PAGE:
We want our website to be accessible to as many users as possible. So we’ve taken steps to conform to best practice principles and to remove any accessibility barriers – so people can find and use the information they need, and engage with us as easily as possible.
Our approach to web accessibility
We believe our website must be accessible to provide equal access to everyone.
In creating this website and writing our online content, we’ve followed the World Wide Web Consortium’s Web Content Accessibility Guidelines.
In line with these guidelines, we aspire to meet the following standards for our web content.
- All our content must conform at least with Level A of the guidelines.
- All our content should conform with Level AA of guidelines.
- All interactive or transaction elements of our site (such as forms), must conform to Level AAA of the guidelines.
How we make our website accessible
- heading tags to convey page structure. H1 tags are used for main titles, H2 tags for subtitles etc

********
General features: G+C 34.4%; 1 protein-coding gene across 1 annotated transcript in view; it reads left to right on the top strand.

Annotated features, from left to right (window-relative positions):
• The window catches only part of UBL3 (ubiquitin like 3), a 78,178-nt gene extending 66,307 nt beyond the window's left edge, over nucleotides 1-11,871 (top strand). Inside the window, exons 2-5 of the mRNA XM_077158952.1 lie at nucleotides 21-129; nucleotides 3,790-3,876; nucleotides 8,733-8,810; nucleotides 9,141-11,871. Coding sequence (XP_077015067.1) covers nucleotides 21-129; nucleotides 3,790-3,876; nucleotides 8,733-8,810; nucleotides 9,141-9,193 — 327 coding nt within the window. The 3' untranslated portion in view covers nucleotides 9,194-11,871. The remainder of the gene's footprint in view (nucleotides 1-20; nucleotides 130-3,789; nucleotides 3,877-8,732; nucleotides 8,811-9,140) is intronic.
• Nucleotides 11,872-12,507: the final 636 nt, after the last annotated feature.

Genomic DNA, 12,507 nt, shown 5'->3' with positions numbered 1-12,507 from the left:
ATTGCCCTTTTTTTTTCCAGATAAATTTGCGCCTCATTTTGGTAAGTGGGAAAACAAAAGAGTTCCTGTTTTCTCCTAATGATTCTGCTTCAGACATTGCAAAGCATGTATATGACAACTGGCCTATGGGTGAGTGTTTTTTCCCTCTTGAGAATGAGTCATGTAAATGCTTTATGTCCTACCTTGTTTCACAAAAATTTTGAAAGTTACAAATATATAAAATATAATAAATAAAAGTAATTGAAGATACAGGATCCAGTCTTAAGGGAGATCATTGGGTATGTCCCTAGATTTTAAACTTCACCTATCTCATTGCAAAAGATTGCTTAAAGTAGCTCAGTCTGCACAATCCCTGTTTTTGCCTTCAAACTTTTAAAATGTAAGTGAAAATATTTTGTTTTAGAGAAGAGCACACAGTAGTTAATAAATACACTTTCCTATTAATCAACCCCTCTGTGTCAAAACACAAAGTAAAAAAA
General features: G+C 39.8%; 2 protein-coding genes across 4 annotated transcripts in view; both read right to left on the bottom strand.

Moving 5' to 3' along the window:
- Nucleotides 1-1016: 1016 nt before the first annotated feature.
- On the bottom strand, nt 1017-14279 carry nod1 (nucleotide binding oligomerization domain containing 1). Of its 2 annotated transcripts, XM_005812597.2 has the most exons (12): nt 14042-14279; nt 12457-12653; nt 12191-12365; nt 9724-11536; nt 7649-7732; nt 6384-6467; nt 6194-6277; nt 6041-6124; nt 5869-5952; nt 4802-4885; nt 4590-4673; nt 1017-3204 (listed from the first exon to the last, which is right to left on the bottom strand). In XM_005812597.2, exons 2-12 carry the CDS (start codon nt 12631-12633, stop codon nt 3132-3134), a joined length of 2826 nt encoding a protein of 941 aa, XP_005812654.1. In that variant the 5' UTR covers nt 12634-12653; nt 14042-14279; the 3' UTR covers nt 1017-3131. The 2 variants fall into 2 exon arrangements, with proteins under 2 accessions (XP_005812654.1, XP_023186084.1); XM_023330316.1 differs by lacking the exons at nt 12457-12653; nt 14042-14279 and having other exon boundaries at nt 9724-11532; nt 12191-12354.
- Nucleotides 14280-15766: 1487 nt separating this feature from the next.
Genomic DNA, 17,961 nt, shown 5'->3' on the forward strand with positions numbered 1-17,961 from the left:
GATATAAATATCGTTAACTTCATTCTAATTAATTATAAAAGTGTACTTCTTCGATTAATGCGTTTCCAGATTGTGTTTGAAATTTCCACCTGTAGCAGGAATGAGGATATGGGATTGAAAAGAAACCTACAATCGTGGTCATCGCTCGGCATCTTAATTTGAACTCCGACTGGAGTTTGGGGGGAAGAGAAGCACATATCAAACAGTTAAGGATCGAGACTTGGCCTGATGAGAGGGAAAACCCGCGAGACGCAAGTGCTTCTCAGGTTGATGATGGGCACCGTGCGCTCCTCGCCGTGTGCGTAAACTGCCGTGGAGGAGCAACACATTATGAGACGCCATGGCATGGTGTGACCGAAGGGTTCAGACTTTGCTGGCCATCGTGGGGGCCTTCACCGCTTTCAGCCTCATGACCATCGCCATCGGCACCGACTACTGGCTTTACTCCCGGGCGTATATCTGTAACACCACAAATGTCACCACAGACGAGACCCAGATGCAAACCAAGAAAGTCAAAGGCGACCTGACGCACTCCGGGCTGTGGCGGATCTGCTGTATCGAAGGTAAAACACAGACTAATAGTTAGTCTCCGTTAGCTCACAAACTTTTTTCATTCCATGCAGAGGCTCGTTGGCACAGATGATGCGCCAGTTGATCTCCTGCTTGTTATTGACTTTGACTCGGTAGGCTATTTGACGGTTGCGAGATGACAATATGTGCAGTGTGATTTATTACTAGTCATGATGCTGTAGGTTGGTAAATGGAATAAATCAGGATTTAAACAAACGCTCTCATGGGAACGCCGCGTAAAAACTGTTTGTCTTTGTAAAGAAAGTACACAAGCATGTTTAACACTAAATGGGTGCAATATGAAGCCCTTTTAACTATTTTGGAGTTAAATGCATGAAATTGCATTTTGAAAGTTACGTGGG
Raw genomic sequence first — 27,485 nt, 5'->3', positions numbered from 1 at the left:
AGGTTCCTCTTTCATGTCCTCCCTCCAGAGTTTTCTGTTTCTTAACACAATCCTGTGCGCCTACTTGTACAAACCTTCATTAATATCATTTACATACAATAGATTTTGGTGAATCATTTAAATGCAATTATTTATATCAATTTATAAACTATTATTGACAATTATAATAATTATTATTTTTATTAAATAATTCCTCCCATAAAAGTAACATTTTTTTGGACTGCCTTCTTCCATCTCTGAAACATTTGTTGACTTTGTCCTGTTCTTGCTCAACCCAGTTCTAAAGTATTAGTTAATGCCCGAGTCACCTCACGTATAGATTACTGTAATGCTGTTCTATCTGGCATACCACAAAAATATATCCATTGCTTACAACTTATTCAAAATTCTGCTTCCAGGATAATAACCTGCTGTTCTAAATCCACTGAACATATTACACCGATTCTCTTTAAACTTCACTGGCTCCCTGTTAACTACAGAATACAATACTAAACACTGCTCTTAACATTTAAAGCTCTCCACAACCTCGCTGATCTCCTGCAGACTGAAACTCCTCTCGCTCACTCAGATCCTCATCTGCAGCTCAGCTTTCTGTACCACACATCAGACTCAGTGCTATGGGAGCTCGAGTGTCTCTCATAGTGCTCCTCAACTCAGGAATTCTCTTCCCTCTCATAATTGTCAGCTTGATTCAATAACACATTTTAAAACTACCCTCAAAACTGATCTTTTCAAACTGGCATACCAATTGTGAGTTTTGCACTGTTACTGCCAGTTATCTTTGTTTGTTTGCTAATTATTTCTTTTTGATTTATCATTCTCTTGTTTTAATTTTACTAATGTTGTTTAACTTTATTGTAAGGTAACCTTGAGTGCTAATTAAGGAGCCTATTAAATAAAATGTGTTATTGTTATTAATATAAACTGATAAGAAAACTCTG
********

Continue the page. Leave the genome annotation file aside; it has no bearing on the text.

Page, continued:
- strong contrast colours to aid on-screen reading. No information on the site is solely dependent on colour to be intelligible
- readability software to check reading scores of our content. As a regulator, our information can be complex, but we aim to write for a maximum reading age of 16 across the site. And we aim for a lower reading age for many pages, such as those aimed at non-medical audiences
- meaningful alternative text (known as alt text) with all images on our website. Where a user can’t see the image, they will still be able to read the alt text
- templates to control the layout and presentation of all our webpages.
Get our information in other ways
You can ask us for information on our website in other formats. For example, in Braille, easy read, in another language or as an audio file.
Email firstname.lastname@example.org with any specific requirements. We’ll contact you to discuss them in more detail.